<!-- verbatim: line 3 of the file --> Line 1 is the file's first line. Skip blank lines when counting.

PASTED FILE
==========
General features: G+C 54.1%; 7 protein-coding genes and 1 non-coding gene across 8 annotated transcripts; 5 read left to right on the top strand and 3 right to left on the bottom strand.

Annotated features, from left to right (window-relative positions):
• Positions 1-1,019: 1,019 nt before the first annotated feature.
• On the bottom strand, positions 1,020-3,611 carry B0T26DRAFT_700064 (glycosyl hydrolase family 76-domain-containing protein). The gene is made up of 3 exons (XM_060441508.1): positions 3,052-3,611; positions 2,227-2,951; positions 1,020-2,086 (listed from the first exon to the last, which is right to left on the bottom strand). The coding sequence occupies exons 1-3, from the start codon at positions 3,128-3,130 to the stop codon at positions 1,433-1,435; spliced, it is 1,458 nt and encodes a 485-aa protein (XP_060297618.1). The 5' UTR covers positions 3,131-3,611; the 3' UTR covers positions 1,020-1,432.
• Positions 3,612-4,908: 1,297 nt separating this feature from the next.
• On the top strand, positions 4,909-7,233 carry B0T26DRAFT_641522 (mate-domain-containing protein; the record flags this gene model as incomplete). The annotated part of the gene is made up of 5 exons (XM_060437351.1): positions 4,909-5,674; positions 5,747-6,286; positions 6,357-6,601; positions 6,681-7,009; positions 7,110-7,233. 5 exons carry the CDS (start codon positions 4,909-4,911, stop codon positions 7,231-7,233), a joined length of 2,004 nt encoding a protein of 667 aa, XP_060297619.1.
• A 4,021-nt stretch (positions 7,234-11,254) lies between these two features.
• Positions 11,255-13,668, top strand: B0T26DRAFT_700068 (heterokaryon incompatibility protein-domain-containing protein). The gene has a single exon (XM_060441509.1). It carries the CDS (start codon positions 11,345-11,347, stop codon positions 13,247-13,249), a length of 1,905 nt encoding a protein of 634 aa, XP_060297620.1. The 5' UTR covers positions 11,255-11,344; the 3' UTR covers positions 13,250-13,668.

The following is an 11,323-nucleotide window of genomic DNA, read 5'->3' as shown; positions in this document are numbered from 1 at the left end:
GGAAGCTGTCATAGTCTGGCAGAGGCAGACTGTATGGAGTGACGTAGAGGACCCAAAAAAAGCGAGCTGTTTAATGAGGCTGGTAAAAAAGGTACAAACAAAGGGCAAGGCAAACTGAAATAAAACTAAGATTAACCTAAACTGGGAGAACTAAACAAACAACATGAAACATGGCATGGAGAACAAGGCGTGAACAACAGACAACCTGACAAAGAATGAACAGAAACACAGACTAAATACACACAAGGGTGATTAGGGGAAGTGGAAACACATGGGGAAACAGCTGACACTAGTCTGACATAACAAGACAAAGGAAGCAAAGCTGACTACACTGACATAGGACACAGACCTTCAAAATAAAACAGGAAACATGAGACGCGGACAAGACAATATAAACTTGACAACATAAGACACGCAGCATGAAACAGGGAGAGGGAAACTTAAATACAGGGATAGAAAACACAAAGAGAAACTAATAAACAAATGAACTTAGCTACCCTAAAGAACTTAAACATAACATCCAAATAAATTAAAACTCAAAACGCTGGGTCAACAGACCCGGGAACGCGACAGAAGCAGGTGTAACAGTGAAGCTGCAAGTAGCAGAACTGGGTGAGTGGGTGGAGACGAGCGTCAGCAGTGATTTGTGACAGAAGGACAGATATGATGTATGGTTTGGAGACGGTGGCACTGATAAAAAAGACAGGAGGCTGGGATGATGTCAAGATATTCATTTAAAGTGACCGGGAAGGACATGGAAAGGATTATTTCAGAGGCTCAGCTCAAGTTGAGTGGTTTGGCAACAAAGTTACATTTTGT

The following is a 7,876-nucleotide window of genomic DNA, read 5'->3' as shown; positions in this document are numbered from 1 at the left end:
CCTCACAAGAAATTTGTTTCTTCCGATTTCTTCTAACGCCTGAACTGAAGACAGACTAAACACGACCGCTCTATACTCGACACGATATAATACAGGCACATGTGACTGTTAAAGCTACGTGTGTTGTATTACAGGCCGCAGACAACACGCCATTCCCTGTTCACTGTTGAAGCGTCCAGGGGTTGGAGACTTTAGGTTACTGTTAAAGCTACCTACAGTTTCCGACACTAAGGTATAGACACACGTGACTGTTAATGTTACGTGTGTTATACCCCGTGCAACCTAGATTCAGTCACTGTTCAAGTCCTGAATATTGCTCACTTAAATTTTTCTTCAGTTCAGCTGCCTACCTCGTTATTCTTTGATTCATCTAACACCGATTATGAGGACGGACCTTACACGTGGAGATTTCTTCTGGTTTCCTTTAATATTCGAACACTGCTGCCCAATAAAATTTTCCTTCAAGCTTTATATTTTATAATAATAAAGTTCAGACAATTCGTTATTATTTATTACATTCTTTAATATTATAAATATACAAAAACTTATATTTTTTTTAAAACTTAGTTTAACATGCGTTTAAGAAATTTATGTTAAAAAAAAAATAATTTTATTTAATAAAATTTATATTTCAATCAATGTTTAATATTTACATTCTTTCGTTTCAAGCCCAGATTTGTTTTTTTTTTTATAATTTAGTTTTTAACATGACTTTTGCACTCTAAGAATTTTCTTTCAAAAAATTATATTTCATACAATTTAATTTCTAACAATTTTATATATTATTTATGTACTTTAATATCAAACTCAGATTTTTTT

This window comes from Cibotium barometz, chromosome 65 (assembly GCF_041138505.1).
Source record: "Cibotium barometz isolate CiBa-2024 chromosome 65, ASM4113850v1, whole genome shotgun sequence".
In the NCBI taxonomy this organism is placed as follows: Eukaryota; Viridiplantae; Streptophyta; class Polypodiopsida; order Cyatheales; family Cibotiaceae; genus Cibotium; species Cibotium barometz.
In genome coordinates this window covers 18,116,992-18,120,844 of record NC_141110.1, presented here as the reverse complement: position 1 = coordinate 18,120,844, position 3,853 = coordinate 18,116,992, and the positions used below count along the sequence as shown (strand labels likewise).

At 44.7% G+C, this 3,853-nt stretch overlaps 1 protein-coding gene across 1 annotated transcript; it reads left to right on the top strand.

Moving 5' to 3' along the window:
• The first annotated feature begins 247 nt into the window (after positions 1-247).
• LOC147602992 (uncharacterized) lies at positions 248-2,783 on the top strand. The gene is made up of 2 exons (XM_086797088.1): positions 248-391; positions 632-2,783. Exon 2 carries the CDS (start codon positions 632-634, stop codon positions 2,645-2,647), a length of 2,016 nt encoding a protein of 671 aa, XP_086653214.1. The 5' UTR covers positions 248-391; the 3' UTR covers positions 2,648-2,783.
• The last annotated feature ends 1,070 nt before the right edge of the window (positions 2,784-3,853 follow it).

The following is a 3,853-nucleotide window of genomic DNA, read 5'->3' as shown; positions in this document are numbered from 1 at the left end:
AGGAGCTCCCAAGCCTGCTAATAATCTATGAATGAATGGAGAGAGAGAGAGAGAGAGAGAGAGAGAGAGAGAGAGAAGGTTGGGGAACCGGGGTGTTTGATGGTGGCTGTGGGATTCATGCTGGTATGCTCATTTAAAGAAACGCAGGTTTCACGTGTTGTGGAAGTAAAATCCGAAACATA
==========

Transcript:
• Positions 1-1,019: 1,019 nt before the first annotated feature.